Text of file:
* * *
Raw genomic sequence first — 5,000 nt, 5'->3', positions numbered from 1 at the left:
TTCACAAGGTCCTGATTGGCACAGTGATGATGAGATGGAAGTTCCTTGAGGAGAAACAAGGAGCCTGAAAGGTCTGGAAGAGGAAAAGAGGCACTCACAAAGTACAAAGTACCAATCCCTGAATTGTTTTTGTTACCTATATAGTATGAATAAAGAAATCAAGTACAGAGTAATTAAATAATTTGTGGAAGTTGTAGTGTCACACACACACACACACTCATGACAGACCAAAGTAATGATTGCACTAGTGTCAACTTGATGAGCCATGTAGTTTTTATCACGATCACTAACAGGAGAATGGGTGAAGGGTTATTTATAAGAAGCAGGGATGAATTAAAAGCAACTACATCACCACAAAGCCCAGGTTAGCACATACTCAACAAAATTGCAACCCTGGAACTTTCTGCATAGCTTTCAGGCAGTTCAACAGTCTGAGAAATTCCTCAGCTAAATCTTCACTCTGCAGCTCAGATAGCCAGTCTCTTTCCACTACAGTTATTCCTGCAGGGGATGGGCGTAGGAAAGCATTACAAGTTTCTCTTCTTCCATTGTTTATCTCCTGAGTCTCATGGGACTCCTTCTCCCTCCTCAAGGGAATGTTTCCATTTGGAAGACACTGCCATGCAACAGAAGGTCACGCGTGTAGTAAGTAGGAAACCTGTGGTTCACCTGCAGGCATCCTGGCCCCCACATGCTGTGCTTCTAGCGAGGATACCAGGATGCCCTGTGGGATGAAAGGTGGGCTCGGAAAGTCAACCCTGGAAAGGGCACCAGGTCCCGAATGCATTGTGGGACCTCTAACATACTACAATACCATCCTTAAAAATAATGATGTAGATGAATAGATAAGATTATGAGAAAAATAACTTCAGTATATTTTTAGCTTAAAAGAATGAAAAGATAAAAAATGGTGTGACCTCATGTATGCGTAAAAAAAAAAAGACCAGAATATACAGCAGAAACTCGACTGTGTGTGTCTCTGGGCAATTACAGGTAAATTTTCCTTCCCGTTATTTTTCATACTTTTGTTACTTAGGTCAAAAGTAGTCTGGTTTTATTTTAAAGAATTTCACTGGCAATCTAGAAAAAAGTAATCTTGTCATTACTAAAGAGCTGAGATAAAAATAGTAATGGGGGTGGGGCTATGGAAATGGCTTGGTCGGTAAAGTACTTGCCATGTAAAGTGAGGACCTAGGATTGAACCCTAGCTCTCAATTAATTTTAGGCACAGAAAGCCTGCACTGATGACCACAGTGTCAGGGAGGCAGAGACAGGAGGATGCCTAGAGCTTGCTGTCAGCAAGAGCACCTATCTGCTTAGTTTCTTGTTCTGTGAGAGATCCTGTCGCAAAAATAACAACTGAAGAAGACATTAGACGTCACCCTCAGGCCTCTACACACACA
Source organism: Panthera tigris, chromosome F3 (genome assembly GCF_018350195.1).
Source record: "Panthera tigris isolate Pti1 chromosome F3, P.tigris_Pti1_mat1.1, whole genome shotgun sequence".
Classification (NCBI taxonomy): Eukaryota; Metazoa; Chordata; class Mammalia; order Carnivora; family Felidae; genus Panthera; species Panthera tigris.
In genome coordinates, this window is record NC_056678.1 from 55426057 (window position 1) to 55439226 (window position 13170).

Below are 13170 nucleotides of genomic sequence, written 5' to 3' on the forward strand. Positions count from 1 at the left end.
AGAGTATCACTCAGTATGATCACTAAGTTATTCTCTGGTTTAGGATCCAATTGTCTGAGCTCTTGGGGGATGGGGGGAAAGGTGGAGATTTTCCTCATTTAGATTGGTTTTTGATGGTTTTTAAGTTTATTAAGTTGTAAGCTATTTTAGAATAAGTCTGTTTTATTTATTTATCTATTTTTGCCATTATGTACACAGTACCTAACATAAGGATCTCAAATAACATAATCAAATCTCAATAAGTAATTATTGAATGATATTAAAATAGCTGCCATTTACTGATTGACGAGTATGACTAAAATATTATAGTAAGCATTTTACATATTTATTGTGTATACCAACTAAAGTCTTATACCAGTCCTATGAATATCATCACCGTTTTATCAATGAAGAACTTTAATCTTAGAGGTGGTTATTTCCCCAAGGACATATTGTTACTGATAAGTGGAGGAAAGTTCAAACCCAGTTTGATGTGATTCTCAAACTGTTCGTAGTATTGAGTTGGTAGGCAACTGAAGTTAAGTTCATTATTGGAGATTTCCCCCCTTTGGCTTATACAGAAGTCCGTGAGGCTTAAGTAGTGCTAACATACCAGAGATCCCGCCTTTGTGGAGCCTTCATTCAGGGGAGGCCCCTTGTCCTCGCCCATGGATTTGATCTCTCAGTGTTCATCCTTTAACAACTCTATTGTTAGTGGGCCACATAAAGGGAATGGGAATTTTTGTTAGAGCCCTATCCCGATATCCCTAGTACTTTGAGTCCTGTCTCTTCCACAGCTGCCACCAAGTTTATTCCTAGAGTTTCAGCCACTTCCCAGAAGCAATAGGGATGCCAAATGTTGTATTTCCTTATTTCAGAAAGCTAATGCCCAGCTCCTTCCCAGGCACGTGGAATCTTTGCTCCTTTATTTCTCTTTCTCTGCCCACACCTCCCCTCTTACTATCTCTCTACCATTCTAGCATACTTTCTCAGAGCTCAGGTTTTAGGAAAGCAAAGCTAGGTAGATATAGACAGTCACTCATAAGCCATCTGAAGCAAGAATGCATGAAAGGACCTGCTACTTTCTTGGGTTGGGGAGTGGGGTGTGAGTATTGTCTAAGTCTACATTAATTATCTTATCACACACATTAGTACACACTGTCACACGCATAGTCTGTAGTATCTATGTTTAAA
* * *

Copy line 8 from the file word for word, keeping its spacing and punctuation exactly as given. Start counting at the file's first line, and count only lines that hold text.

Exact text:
AGAGTATCACTCAGTATGATCACTAAGTTATTCTCTGGTTTAGGATCCAATTGTCTGAGCTCTTGGGGGATGGGGGGAAAGGTGGAGATTTTCCTCATTTAGATTGGTTTTTGATGGTTTTTAAGTTTATTAAGTTGTAAGCTATTTTAGAATAAGTCTGTTTTATTTATTTATCTATTTTTGCCATTATGTACACAGTACCTAACATAAGGATCTCAAATAACATAATCAAATCTCAATAAGTAATTATTGAATGATATTAAAATAGCTGCCATTTACTGATTGACGAGTATGACTAAAATATTATAGTAAGCATTTTACATATTTATTGTGTATACCAACTAAAGTCTTATACCAGTCCTATGAATATCATCACCGTTTTATCAATGAAGAACTTTAATCTTAGAGGTGGTTATTTCCCCAAGGACATATTGTTACTGATAAGTGGAGGAAAGTTCAAACCCAGTTTGATGTGATTCTCAAACTGTTCGTAGTATTGAGTTGGTAGGCAACTGAAGTTAAGTTCATTATTGGAGATTTCCCCCCTTTGGCTTATACAGAAGTCCGTGAGGCTTAAGTAGTGCTAACATACCAGAGATCCCGCCTTTGTGGAGCCTTCATTCAGGGGAGGCCCCTTGTCCTCGCCCATGGATTTGATCTCTCAGTGTTCATCCTTTAACAACTCTATTGTTAGTGGGCCACATAAAGGGAATGGGAATTTTTGTTAGAGCCCTATCCCGATATCCCTAGTACTTTGAGTCCTGTCTCTTCCACAGCTGCCACCAAGTTTATTCCTAGAGTTTCAGCCACTTCCCAGAAGCAATAGGGATGCCAAATGTTGTATTTCCTTATTTCAGAAAGCTAATGCCCAGCTCCTTCCCAGGCACGTGGAATCTTTGCTCCTTTATTTCTCTTTCTCTGCCCACACCTCCCCTCTTACTATCTCTCTACCATTCTAGCATACTTTCTCAGAGCTCAGGTTTTAGGAAAGCAAAGCTAGGTAGATATAGACAGTCACTCATAAGCCATCTGAAGCAAGAATGCATGAAAGGACCTGCTACTTTCTTGGGTTGGGGAGTGGGGTGTGAGTATTGTCTAAGTCTACATTAATTATCTTATCACACACATTAGTACACACTGTCACACGCATAGTCTGTAGTATCTATGTTTAAA